Judge me, that’s fine, although I’m judging you, too, if your kids never, ever watch television, even just a few minutes between oboe and fencing lessons.
I join my kids on most of our asinine adventures. We talk about fears, face them together, and come out on the other side with a few scraped knees and muddy shoes. We read The Dangerous Book for Boys and wear helmets.
I can’t fit in a washing machine, though, and I don’t think any kid has anything to gain by facing his fear of one. It’s a stupid prank for sure. But still, I thought, the guy wasn’t trying to hurt the baby and he sure freaked out when he realized the washing machine had locked the little load inside.
Charges probably won’t be filed, police said. The kid was taken to the hospital and he was OK. Lesson learned. Maybe the baby’s YouTube fame will get him on Jimmy Fallon.
“Nobody should ever put a child in a washing machine,” the boy’s grandmother told NBC10.
I agree, particularly if it’s someone else’s kid. I’m so terrified of other people’s children, though, that I can’t fathom how this guy thought it would be OK to toss the kid in the wash. Try to discipline someone else’s rude kid in a store and see how that works out.
I hold newborn babies, if I’m forced to, like they’re full of plutonium. If a neighbor’s tot asks me to throw him in the air, like I do for my daughter, I stand there motionless, frozen with indecision. I’d jump off a bridge into a murky creek with my son but not with yours.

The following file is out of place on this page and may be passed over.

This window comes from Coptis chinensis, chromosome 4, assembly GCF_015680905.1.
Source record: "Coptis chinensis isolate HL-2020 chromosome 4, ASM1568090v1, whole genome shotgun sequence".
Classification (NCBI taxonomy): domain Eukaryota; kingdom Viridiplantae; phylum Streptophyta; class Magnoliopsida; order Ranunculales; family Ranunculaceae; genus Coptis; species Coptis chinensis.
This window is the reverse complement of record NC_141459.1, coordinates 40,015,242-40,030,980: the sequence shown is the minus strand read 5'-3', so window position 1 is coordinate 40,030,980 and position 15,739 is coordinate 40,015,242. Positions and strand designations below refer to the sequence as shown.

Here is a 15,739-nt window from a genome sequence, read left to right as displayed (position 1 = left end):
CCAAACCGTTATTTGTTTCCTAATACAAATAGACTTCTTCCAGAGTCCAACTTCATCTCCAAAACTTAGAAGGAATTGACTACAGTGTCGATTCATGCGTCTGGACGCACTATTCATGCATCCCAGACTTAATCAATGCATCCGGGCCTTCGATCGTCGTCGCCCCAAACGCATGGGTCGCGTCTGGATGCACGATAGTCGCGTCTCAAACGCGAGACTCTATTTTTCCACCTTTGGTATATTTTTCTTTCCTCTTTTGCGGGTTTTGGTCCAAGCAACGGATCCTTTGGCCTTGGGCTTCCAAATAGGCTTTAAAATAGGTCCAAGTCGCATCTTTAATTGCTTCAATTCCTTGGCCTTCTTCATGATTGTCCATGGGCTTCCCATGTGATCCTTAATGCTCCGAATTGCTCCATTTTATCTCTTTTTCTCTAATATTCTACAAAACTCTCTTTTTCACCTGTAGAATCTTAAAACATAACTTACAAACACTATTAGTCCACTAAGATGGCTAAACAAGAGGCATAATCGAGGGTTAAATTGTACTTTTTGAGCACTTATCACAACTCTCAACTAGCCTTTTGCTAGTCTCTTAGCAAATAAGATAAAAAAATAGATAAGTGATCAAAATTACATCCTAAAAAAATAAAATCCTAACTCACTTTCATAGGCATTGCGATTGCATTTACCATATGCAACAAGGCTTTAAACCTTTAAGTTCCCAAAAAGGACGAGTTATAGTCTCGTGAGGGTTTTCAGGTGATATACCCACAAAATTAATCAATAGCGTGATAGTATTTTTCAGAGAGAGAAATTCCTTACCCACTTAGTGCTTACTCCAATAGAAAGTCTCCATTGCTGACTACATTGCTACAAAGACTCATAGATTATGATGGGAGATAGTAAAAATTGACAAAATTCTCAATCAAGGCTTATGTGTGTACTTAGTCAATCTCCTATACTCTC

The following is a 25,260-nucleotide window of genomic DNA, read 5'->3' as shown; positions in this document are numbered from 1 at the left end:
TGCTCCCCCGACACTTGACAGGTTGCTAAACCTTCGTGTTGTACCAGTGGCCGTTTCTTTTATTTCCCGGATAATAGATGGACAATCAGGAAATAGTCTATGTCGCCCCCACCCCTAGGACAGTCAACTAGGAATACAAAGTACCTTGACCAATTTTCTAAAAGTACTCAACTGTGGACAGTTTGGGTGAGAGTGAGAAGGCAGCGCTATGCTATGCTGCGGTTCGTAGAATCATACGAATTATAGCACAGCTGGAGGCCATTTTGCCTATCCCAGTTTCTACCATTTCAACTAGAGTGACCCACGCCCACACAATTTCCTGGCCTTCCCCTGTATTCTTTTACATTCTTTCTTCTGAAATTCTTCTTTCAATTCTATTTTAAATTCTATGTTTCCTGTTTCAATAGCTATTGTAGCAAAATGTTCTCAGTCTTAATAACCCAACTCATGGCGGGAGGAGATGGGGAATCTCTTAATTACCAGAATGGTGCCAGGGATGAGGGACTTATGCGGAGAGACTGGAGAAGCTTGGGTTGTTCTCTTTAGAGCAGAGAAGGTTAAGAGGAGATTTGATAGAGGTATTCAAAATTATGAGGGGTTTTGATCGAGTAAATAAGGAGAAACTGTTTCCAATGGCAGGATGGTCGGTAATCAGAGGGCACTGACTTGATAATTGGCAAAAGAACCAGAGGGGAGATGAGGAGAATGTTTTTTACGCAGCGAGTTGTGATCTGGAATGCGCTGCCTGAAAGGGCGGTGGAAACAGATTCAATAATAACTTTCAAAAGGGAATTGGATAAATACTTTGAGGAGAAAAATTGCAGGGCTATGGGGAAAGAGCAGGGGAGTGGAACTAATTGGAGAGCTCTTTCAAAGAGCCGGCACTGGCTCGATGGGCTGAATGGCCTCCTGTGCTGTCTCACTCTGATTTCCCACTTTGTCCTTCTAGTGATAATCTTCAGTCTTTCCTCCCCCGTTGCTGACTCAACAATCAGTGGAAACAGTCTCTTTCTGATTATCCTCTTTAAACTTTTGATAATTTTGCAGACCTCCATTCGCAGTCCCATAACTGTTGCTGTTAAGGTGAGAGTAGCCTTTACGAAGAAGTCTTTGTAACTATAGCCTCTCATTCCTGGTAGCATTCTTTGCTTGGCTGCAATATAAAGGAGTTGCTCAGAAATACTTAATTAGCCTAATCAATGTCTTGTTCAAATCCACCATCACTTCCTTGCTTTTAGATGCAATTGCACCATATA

That’s probably flawed thinking, I know. Danger is danger. Dumb is dumb. But I did even dumber things as a kid and some say I turned out OK.
Unfortunately, there are plenty of people out there who intend to hurt children, and they’re really the ones I worry about, probably far more than I have to. I once sat face-to-face with a man who murdered an 11-year-old boy out riding his bike in the woods. He gave me chills. I fight the urge to keep my kids cooped up in the house all the time, away from the white vans, the predators, all the idiots who would put them in a washing machine for a gag.
My oldest son will be 11 next month, and I can already feel him bucking for a little more independence. That gives me chills, too, but I know he’ll check how deep the water is, or how fast a tide is running, before he cannonballs off a bridge, because that’s what I do. n
Contact Jason Nark at 215-854-5916, email@example.com or on Twitter @JasonNark.